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January 9, 2019

How to Run a Still with an Electric Controller

Before we get started, a reminder: Distilling alcohol is illegal without a federal fuel alcohol or distilled spirit plant permit as well as relevant state permits. Our distillation equipment is designed for legal uses only and the information in this article is for educational purposes only. Please read our complete legal summary for more information on the legalities of distillation.

A still can be heated with an electric hot plate, propane, or even over a fire. However, it is best to run stills with an electric heating element and a digital controller. When running a still with an electric heating element and digital controller there is no need to worry about filling a propane tank, open flames, or a hot plate cycling. The best thing about running a still with a controller is the ability to easily dial in the drip rate.

In order to heat a still with an electric heating element you will need a few things.

1) You will need a still - either stainless or copper.
This link has all of our stills.

2) You will need an electric heating element adapter and controller.
This link has our controllers and adapters.

Installing the heating element adapter on one of our stainless stills is extremely easy. Attach the heating element adapter with a tri-clamp and gasket. The full video install is located here.

It is also easy to retrofit our heating element adapter to a copper still with a  copper still heating element adapter kit. The copper adapter kit includes everything you need to add a heating element to a copper still. 

The Clawhammer Supply digital controller is able to run in a set value mode as well as in manual mode. When running a still with a digital controller it is best to run the controller in manual mode. Read the directions on switching the controller to manual mode in this article.

How to Use a Digital PID Controller to Run a Still

  1. Attach the heating element to the still.
  2. Install the thermowell for the temperature sensor in the boiler thermometer location on the still.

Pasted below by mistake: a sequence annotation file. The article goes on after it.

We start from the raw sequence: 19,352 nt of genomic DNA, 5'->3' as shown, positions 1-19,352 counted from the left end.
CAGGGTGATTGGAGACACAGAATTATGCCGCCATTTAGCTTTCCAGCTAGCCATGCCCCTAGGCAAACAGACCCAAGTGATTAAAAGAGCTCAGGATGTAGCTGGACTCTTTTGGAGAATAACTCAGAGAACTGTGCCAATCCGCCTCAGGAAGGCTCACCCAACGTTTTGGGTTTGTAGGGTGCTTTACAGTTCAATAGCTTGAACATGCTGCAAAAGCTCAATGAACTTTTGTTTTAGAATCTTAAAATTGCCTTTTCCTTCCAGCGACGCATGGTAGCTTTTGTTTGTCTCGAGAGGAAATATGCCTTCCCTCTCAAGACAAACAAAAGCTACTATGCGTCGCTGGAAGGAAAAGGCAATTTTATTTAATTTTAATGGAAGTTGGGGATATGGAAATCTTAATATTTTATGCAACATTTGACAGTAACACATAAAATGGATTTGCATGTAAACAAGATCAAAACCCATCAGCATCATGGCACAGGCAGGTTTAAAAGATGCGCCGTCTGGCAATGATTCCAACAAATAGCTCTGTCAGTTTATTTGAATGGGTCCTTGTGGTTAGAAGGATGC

3. Install the temperature sensor from the Clawhammer Supply controller into the thermowell. The temperature sensor will simply slide into the thermowell. The thermowell is included in our heating element adapter kit.
    1. It is possible to install the temperature probe from the controller in the column thermometer location,  but it is best to install it in the boiler location.
  4. Fill the still with liquid.
  5. Once the still has been filled and everything is securely attached with tri-clamps and gaskets (flour paste for our copper stills) start heating the still. 
  6. Make sure the controller is in manual mode and set the power to 100%. Heat the still at 100% of power until the still starts producing.
  7. Once the still starts producing dial the % of power down to about 20% or until there are 3-5 dips a second coming out of the still. Once the power has been adjusted to the desired drip rate continue until the drip rate slows down.
  8. Once the still starts to slow down simply increase the % of power until there are once again 3-5 drips a second. The still will need the power increased a few times during the run to maintain the desired drip rate. Always run the still by drip rate and not by temperature.

Benefits of Running a Still with an Electric Heating Element

  • No Open Flame
  • No need to worry about propane.
  • Extremely easy to dial in the drip rate of the still.
  • Replacement heating elements are inexpensive.
  • No cycling of power like with an electric hot plate.
  • How does one know when the steam isn’t producing alcohol anymore? Seems like last batch was great in the beginning but started getting watery later in the run.

    Posted by Neil on March 12, 2019
  • Would like a price on electric heating element and controller and tri clamp and gasket

    16 gallon pot. From a keg

    Posted by Dean on January 29, 2019
  • Would like a price on electric heating element and controller and tri clamp and gasket

    16 gallon pot. From a keg

    Posted by Dean on January 30, 2019
  • Thanks for information I bought a steel but have not learned enough to operate it yet and this is good information

    Posted by Liz on January 21, 2019

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